Street named after Croxteth champion Rose Bailey
A councillor credited with bringing a Liverpool community together after the murder of 11-year-old Rhys Jones is to have a street named after her.
Rose Bailey, who represented Croxteth, was deputy lord mayor when she died from a heart attack in 2010 aged 62.
The Cobalt Housing scheme, off Storrington Avenue, Croxteth, has named Rose Bailey Close in her honour.
Her husband, John Bailey, said the family had been overwhelmed by the tribute.
He said: "We are overwhelmed, really impressed, we didn't expect something like that.
"I mean this is more or less the centre of her constituency, where she was and she used to work very hard for this place.
"It's hard to imagine now but there used to be three big tower blocks here, and now they have been pulled down and these lovely houses have been put up, she would have been so proud.
Liverpool Mayor Joe Anderson said it was right there should be a permanent tribute to her.
He said: "If ever anybody deserved to be honoured in this way it is Rose.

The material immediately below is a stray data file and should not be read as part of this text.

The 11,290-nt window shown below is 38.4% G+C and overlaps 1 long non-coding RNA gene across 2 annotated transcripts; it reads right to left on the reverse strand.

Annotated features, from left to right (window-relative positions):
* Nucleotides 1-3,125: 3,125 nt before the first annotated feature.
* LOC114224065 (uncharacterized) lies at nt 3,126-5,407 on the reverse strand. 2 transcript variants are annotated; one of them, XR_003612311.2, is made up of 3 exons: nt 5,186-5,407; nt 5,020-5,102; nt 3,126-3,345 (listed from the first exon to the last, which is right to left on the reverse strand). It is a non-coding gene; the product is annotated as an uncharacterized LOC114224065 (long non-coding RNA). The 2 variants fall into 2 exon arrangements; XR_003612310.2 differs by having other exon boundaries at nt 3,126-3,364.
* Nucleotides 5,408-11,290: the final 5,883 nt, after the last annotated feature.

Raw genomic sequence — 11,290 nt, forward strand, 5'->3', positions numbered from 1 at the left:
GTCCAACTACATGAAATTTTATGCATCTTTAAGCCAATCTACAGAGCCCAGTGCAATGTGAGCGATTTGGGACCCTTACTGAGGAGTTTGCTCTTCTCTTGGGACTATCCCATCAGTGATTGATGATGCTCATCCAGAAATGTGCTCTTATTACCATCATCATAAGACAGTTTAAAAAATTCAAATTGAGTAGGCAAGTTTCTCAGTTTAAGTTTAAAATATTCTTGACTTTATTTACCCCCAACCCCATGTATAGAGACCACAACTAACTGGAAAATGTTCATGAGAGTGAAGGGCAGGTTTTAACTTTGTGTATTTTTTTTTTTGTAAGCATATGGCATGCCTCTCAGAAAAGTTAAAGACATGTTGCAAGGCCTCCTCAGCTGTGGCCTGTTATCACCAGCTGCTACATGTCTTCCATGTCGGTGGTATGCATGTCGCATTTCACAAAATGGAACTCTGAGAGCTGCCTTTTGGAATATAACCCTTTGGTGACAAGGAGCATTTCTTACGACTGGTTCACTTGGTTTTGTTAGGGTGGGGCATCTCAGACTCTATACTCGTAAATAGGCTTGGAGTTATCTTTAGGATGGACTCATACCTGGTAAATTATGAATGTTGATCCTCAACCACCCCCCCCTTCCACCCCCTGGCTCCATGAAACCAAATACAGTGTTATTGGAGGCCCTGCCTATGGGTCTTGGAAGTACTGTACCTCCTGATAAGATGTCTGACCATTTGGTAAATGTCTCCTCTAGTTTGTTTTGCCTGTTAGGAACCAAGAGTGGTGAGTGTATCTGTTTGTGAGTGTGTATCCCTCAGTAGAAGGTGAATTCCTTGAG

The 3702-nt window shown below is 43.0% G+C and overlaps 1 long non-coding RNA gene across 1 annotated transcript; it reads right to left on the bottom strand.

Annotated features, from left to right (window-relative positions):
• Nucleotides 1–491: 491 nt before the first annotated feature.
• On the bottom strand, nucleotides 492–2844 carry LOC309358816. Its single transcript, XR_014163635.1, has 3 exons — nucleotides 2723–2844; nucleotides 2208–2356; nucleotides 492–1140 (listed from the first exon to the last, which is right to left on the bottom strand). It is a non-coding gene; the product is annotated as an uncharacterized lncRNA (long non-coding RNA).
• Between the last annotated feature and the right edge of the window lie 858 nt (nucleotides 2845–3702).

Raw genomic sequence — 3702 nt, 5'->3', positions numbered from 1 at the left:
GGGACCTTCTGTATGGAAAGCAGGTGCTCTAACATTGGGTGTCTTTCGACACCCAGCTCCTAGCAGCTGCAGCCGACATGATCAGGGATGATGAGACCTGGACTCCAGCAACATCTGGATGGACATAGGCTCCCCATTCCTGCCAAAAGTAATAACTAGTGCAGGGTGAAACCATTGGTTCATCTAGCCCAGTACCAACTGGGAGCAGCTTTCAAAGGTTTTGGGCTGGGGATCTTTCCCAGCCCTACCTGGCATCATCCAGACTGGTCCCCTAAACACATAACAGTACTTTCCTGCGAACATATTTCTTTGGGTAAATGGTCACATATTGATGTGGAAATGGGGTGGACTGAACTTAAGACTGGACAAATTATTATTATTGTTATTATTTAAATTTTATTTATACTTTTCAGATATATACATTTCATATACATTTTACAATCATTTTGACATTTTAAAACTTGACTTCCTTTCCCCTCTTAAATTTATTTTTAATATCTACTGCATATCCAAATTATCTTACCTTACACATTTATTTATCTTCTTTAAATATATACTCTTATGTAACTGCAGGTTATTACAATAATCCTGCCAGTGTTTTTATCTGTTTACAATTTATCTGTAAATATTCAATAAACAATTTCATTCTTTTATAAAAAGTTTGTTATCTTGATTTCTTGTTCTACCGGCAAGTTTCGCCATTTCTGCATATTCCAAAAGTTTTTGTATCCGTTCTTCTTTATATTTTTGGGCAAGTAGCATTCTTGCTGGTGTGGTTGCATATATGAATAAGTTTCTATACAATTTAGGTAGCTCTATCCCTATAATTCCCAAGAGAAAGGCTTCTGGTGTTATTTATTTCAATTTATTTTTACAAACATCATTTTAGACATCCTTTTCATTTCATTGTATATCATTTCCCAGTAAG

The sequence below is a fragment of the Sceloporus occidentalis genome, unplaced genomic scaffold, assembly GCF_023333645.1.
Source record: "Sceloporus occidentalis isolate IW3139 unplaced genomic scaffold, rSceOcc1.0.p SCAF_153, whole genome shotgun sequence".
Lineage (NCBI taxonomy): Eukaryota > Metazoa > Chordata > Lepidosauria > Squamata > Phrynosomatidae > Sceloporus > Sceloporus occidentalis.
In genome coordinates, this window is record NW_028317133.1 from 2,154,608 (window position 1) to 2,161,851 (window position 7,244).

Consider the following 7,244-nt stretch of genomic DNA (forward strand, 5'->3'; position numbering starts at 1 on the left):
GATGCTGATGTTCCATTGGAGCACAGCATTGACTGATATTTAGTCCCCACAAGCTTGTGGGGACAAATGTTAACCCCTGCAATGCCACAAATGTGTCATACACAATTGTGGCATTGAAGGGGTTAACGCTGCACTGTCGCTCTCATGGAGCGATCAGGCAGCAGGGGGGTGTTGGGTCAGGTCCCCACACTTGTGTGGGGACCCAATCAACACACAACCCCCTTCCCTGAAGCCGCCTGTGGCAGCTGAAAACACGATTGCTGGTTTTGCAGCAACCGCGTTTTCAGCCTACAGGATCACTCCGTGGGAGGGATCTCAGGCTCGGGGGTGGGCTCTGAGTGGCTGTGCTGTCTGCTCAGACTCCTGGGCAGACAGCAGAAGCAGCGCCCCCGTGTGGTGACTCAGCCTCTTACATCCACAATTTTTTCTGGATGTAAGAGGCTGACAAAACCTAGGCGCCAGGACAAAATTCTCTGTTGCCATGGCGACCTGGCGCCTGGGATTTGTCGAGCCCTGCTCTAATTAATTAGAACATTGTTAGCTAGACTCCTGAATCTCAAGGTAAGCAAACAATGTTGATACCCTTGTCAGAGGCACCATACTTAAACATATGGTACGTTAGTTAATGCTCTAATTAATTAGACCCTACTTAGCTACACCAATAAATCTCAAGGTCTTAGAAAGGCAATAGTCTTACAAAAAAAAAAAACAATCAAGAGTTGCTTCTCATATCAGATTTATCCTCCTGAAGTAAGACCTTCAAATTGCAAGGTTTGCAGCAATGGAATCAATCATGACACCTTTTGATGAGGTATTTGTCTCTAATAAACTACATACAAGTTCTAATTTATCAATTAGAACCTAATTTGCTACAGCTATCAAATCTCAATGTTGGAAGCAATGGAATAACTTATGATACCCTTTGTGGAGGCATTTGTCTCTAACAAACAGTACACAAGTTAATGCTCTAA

"She was somebody who had real pride in the area she represented and she never missed an opportunity to speak up on behalf of Croxteth and Liverpool.
"We will never forget the way she fought to show the true face of the community when she saw how it had been represented in the aftermath of Rhys Jones' death."
He added: "It is only right that there should be a permanent tribute to her in the heart of the community which she championed so well."
Ann Louise Gilmore, from Cobalt Housing, said: "Rose was a much loved councillor and it's a fitting tribute for her to be remembered in this way."
Rhys Jones was shot dead in the street as he walked home from football practice in Croxteth, Liverpool, in August 2007.
He was shot in the neck in the car park of the Fir Tree pub in Croxteth Park and died in his mother's arms a short time later.
Sean Mercer, of Croxteth, was jailed for life in December 2008 for the murder after a lengthy police investigation and scores of arrests of gang members across Liverpool.
Six others were convicted of helping Mercer dump and destroy the evidence.